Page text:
Q. Jarrod’s a pretty quiet guy. Doesn’t show a ton of emotion on the court. What does his demeanor and him being comfortable in his own skin do for the glue of this team?
COACH MCCAFFERY: I think it relaxes everybody else. Mike’s the same way. So you’ve got the guy with the ball, and then you have your best player kind of pretty relaxed out there, but they both compete. They both fight. Woodbury’s kind of the same way. He’s a little more vocal. Clemmons is a little more vocal, Pete’s not, but you see him battling. So I think it just sort of permeates the roster in a good way.
Q. What does it take to win a road game in this league?
COACH MCCAFFERY: Well, it takes the intelligence not to turn the ball over, to understand what’s a good shot, to understand when you’re going to quick shoot the ball, get everybody involved. You’re going to have to make adjustments, typically. You saw that at Purdue.
You have to make adjustments throughout the course of the game. It’s one thing for a coach to make an adjustment, it’s another thing for the players to execute that the way they did. And they were able to do it. I think in a lot of ways because they’ve been there before. We were down there a couple years ago in a dog fight and we lost in overtime. All right. So you learn from that. Those guys live through that. What do we do differently now? We were much better this time around.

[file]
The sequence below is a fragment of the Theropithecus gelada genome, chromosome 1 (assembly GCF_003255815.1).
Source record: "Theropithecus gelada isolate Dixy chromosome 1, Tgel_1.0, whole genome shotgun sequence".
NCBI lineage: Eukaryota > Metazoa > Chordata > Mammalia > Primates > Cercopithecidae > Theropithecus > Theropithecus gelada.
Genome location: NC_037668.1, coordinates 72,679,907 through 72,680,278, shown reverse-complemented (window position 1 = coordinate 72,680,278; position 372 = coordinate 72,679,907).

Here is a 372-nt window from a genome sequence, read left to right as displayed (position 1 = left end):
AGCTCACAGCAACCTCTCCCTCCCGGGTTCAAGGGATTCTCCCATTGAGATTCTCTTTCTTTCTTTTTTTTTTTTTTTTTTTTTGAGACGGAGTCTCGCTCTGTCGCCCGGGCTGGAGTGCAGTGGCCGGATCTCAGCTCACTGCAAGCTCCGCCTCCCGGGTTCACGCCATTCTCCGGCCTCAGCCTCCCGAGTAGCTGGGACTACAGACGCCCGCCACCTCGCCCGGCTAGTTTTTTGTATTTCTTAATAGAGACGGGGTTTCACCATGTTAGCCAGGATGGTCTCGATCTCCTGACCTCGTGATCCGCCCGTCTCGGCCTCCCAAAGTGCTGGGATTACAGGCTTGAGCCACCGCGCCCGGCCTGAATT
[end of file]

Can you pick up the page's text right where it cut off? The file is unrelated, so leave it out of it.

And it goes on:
Q. Does anything surprise you about this season that maybe you thought was a weakness and has turned into a strength?
COACH MCCAFFERY: Well, I’ve said this before in September, I didn’t know where our bench was. We weren’t ready. It would have been a hard fight with five guys, six, maybe. Dom was fine, but the other guys were not ready. So I don’t know if it’s a surprise. We recruited them because we thought they were good. But you oftentimes can’t determine how quickly a guy’s going to get ready. A lot of freshmen have time. They didn’t have any time.
Right off the bat we were playing the No. 1 Division II team in the country. And then played a good Gardner-Webb team, we’re down in Orlando and playing Top 20 teams, Dayton, Notre Dame and Wichita State and come back and play Florida State, Marquette on the road. There was no time for those guys to kind of kick it off their foot and miss a shot and kind of play through their mistakes. They didn’t have that luxury.
So to their credit, they’ve all been terrific. That’s been the key, I think.
Q. Along those lines, you didn’t play them a whole lot early.
COACH MCCAFFERY: I didn’t play them hardly at all in Orlando, which was a mistake for me and for them. But I think it was good because I think they understood, all right, they’ve at least got a chance to look at it and say okay I understand why I’m not getting in, but when he puts me in, I’m going to be ready.
Q. With what Baer did against Drake, that was right after the Iowa State game. It almost seems like your bench has taken off since then. Do you see it that way?
COACH MCCAFFERY: Baer was great in the Dayton game. He was fabulous in the Dayton game and played well against Wichita State. I thought Uhl was great against Marquette. So I don’t know that I would equate it to one specific moment, no.
Q. What do you make of recruiting rankings? People make such a big deal about them in your sport and in football. Do coaches dismiss them?